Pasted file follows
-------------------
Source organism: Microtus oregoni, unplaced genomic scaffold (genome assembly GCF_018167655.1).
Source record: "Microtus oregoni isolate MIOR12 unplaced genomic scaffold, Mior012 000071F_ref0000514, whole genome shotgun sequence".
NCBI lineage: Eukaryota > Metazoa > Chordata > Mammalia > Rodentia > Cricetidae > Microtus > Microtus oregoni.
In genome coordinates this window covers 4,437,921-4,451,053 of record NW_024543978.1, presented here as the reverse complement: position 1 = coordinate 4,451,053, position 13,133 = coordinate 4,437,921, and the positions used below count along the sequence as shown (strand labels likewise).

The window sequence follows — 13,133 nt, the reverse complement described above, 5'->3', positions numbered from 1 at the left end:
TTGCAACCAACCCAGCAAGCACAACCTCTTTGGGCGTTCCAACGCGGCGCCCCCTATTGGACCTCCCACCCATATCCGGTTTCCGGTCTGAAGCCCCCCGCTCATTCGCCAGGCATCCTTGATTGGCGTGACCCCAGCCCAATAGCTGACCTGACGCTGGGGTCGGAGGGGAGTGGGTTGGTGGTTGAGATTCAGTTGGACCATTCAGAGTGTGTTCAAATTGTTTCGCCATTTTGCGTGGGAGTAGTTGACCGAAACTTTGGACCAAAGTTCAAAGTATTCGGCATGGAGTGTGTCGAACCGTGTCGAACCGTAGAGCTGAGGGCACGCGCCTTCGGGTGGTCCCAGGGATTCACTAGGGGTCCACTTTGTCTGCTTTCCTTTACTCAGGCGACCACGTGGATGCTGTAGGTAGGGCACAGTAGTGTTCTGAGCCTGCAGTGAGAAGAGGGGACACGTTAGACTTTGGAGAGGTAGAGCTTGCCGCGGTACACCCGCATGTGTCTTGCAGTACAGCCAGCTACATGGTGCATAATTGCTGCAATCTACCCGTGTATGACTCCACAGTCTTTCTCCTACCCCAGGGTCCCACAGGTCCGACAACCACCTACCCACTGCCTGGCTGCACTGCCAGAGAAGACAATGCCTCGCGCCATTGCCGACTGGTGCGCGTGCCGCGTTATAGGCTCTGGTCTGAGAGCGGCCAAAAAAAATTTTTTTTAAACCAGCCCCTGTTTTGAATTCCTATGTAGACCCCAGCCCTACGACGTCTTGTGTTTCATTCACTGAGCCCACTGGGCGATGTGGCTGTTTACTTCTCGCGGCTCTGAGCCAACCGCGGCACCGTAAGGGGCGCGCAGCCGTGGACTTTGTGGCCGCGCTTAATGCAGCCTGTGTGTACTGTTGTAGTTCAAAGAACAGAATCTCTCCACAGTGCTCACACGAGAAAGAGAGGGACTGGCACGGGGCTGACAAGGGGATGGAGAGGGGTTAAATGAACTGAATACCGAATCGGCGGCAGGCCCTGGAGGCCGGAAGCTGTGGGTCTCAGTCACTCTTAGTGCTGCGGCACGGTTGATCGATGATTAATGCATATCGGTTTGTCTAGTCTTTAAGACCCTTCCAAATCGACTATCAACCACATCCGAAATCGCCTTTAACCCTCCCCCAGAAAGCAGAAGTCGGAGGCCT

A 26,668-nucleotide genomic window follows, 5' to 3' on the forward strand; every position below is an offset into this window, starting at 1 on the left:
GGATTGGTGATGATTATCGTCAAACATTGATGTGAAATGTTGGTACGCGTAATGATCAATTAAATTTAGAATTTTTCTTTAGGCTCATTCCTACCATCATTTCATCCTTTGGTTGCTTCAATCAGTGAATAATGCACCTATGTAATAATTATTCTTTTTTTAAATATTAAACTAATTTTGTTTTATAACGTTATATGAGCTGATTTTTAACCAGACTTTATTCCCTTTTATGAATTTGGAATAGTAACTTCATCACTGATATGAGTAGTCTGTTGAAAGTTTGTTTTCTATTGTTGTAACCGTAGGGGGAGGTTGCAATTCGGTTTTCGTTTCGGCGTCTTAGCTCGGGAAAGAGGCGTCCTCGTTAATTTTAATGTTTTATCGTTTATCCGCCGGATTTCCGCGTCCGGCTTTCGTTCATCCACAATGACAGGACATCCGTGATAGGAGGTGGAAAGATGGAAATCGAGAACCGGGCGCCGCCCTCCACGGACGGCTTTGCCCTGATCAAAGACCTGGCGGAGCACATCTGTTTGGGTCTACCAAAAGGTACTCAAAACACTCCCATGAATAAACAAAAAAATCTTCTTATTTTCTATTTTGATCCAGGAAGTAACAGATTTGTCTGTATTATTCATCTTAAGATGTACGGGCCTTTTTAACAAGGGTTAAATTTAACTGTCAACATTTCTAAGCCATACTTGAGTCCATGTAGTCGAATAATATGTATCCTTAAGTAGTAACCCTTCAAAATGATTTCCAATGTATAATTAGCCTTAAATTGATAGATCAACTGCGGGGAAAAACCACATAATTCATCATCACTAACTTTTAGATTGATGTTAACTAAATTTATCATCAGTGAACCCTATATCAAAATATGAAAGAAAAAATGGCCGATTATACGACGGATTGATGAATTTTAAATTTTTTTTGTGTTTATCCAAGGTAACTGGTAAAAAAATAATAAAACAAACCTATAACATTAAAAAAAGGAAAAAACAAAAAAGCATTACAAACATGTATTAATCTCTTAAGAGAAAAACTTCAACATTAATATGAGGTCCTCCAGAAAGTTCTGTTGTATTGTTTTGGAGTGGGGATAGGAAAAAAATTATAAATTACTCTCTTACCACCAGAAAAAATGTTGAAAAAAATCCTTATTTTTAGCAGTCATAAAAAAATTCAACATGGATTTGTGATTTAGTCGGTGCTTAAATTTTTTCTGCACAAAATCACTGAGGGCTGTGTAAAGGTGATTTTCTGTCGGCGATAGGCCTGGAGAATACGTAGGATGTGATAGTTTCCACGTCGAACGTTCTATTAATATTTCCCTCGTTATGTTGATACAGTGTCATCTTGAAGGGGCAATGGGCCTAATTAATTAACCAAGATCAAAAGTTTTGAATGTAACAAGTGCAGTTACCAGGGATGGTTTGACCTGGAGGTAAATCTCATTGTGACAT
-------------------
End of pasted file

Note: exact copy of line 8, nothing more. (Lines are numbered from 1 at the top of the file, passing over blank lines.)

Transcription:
GGATTGGTGATGATTATCGTCAAACATTGATGTGAAATGTTGGTACGCGTAATGATCAATTAAATTTAGAATTTTTCTTTAGGCTCATTCCTACCATCATTTCATCCTTTGGTTGCTTCAATCAGTGAATAATGCACCTATGTAATAATTATTCTTTTTTTAAATATTAAACTAATTTTGTTTTATAACGTTATATGAGCTGATTTTTAACCAGACTTTATTCCCTTTTATGAATTTGGAATAGTAACTTCATCACTGATATGAGTAGTCTGTTGAAAGTTTGTTTTCTATTGTTGTAACCGTAGGGGGAGGTTGCAATTCGGTTTTCGTTTCGGCGTCTTAGCTCGGGAAAGAGGCGTCCTCGTTAATTTTAATGTTTTATCGTTTATCCGCCGGATTTCCGCGTCCGGCTTTCGTTCATCCACAATGACAGGACATCCGTGATAGGAGGTGGAAAGATGGAAATCGAGAACCGGGCGCCGCCCTCCACGGACGGCTTTGCCCTGATCAAAGACCTGGCGGAGCACATCTGTTTGGGTCTACCAAAAGGTACTCAAAACACTCCCATGAATAAACAAAAAAATCTTCTTATTTTCTATTTTGATCCAGGAAGTAACAGATTTGTCTGTATTATTCATCTTAAGATGTACGGGCCTTTTTAACAAGGGTTAAATTTAACTGTCAACATTTCTAAGCCATACTTGAGTCCATGTAGTCGAATAATATGTATCCTTAAGTAGTAACCCTTCAAAATGATTTCCAATGTATAATTAGCCTTAAATTGATAGATCAACTGCGGGGAAAAACCACATAATTCATCATCACTAACTTTTAGATTGATGTTAACTAAATTTATCATCAGTGAACCCTATATCAAAATATGAAAGAAAAAATGGCCGATTATACGACGGATTGATGAATTTTAAATTTTTTTTGTGTTTATCCAAGGTAACTGGTAAAAAAATAATAAAACAAACCTATAACATTAAAAAAAGGAAAAAACAAAAAAGCATTACAAACATGTATTAATCTCTTAAGAGAAAAACTTCAACATTAATATGAGGTCCTCCAGAAAGTTCTGTTGTATTGTTTTGGAGTGGGGATAGGAAAAAAATTATAAATTACTCTCTTACCACCAGAAAAAATGTTGAAAAAAATCCTTATTTTTAGCAGTCATAAAAAAATTCAACATGGATTTGTGATTTAGTCGGTGCTTAAATTTTTTCTGCACAAAATCACTGAGGGCTGTGTAAAGGTGATTTTCTGTCGGCGATAGGCCTGGAGAATACGTAGGATGTGATAGTTTCCACGTCGAACGTTCTATTAATATTTCCCTCGTTATGTTGATACAGTGTCATCTTGAAGGGGCAATGGGCCTAATTAATTAACCAAGATCAAAAGTTTTGAATGTAACAAGTGCAGTTACCAGGGATGGTTTGACCTGGAGGTAAATCTCATTGTGACAT